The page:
Strategies to Improve Well Visit Rates

by Dr. Sue Kressly, MD, FAAP

Strategies to Improve Well Visit Rates

Well visits are essential to high-quality patient care, but they are also crucial for your practice’s financial health. If you want a successful business, you must know where you stand when it comes to well visits. And in most cases, you’ll find that you have an opportunity to improve.

How? By using a multi-stakeholder practice team, you can review your data, set a goal, and get to work. Here are six strategies to improve your well visit rates.

Understand your Active Patients

You need to know what percentage of your active patients are up to date on well visits. However, before you determine that number, you must figure out how many active patients you truly have. If you don’t already have a policy and procedure and a practice team member who owns this process, you likely think you have more active patients than you actually do.

How does your practice identify active patients? Perhaps you can run a report showing all patients you haven’t seen in at least three years. Deactivate the patients you don’t plan to recall and focus on your active, engaged patients. This will give you an idea of how big this project is going to be.

Gather Your QI Team

Every member of your practice team has a role to play in success and you need complete practice buy-in. It is equally important to create a QI team of champions with representation from every area, including:

  • Triage
  • Schedulers
  • Check-in and check-out staff
  • MAs and nurses
  • Providers
  • Office manager
  • Reports guru

Another possible stakeholder is a parent advisory council, which can offer eye-opening insights about families’ preferences for scheduling well visits.

Be Realistic About Data

As pediatricians, we often think we’re better than average. But when you look at your practice’s data, you’re probably going to see it’s not as great as you thought. That should not be demoralizing, but rather energizing because you see the opportunity to improve.

Do a root cause analysis and ask yourself:

  • Why aren’t we as good as we thought?
  • Does the patient list need clean-up?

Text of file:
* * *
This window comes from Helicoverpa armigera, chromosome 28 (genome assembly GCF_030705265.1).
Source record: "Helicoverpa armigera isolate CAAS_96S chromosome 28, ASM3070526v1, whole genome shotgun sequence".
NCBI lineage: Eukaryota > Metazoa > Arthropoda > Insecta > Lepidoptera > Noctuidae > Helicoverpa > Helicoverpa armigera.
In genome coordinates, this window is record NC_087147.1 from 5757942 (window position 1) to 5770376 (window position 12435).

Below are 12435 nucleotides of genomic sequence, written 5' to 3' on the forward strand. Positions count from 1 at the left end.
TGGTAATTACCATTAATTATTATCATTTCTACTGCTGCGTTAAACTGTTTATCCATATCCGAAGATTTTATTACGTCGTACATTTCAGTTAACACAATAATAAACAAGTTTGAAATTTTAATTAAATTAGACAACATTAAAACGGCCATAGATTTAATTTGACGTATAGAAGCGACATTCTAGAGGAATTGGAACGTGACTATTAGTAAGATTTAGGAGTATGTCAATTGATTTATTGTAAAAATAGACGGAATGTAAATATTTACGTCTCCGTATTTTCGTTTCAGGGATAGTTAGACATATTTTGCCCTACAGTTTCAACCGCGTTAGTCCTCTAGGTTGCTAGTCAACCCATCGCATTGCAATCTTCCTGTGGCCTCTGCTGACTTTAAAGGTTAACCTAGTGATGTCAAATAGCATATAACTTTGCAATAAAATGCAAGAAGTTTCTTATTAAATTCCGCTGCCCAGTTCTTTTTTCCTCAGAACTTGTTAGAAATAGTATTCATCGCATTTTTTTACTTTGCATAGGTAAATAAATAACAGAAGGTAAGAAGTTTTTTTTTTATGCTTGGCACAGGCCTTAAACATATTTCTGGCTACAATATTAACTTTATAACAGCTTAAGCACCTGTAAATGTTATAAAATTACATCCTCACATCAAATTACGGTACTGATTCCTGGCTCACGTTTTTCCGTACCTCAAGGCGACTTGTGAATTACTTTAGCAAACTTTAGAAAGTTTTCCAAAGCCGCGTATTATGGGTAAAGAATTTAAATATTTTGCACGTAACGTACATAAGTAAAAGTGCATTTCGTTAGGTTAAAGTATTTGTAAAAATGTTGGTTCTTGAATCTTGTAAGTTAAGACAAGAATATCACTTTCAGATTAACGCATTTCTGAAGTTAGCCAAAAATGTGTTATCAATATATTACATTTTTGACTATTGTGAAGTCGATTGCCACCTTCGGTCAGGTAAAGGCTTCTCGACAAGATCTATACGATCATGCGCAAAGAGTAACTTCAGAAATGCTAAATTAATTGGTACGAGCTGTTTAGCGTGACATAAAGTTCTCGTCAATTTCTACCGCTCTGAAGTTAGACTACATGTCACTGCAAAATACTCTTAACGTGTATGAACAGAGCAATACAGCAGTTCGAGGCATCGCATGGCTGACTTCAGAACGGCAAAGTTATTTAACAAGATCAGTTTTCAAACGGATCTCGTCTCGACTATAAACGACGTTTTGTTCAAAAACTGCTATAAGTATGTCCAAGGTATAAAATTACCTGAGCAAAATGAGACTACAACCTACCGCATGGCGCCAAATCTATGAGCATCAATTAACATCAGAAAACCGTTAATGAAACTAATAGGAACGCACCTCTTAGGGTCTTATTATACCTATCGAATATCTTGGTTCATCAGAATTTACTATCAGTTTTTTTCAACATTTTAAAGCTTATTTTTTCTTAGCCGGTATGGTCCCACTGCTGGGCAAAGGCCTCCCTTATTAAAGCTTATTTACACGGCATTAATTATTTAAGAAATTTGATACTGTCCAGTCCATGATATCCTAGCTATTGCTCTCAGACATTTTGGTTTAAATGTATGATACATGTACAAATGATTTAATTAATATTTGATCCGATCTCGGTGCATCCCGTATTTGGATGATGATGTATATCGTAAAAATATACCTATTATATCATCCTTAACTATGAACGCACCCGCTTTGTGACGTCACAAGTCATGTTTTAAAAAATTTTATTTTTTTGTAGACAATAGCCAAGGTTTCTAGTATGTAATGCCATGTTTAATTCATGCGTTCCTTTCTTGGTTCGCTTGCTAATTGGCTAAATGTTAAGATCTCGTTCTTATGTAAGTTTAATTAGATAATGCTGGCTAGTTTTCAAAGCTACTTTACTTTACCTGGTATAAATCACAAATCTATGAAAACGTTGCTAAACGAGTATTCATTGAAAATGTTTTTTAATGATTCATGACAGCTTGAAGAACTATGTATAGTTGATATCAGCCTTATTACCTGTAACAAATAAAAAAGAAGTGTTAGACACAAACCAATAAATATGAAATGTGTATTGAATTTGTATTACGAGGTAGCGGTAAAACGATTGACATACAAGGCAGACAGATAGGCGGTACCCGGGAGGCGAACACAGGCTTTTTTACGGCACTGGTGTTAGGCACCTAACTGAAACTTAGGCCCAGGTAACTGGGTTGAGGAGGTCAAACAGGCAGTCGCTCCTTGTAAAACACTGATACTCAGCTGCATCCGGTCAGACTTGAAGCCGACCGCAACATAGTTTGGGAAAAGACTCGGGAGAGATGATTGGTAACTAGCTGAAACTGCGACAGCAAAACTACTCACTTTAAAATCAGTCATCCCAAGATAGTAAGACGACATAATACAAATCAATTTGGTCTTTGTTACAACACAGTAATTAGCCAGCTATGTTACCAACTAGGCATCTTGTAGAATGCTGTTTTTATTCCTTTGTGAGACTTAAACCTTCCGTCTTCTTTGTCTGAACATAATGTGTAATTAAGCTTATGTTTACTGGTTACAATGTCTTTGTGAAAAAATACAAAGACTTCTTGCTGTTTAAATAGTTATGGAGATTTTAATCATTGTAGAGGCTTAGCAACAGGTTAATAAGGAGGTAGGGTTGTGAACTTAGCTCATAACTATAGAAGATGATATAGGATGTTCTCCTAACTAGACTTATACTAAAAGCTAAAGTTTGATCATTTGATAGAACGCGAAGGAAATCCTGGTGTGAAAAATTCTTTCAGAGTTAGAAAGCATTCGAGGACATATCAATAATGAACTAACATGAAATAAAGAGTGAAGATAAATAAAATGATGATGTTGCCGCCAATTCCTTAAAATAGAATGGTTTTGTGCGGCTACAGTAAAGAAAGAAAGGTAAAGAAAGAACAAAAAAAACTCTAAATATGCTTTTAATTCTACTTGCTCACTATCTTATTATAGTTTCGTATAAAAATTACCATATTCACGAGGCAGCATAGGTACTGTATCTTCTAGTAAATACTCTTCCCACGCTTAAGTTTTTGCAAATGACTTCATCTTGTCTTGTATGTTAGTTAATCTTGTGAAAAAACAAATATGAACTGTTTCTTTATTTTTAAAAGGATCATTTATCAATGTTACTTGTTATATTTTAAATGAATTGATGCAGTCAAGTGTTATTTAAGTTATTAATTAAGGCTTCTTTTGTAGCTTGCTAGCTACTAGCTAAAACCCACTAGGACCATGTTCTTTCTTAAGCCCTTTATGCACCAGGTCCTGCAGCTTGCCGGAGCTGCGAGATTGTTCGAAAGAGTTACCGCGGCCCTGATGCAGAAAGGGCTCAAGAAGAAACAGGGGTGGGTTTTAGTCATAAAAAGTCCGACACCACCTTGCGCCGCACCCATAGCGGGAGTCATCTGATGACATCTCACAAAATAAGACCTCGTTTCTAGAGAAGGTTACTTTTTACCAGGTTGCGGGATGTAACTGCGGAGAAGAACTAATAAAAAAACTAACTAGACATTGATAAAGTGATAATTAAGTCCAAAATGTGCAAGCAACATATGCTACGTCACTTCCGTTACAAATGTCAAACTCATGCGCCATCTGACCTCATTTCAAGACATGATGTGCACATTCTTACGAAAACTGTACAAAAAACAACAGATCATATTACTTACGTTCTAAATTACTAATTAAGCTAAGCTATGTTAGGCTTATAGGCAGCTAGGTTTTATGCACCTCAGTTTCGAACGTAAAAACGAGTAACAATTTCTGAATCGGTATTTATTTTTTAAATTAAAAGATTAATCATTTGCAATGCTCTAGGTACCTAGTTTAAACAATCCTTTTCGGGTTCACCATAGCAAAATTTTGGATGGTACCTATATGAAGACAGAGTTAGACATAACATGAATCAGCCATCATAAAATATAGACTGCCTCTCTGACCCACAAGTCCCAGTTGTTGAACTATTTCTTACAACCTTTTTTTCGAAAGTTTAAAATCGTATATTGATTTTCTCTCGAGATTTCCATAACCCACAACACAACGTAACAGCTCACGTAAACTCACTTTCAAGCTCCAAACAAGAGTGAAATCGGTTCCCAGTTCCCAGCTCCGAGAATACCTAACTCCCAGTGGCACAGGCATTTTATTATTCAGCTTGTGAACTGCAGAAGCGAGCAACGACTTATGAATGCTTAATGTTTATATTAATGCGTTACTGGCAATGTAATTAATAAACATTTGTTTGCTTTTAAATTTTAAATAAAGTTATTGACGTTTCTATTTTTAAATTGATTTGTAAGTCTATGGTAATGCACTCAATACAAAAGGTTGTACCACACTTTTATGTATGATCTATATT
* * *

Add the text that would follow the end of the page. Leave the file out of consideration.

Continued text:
• Are infants leaving without their next appointment scheduled?
  • Do I have no-shows or last-minute cancellations that no one has rescheduled?

We’re all busy, and the biggest problem for most of us is prioritizing this work and empowering a team who is accountable for making sure it happens. This analysis is important, and you shouldn’t start recalling patients without first figuring out where your problem is and where you can have the most impact.

See Your Opportunities

When you’re deciding which patients to recall first, there are two main filters you can use: Payers and patients’ ages.

  • Payers – First, investigate which payers will pay the most. Especially look into payers who give pay for performance money (P4P). Infant and adolescent well visits are often high priority, while school-aged well visits are usually lower priority. If you can make P4P money, you can invest that back into your practice — with technology or a part-time recall coordinator — to continue doing this important work.
  • Patients’ Ages – When it comes to patient age groups, think about school- and sports-related demand when medical forms from a physician are required. For example, families with 5- and 6-year-old children who will be entering kindergarten will need well visits during the summer. In addition, older children who play sports need to be up to date on well visits in order for you to sign off on physical forms for athletics.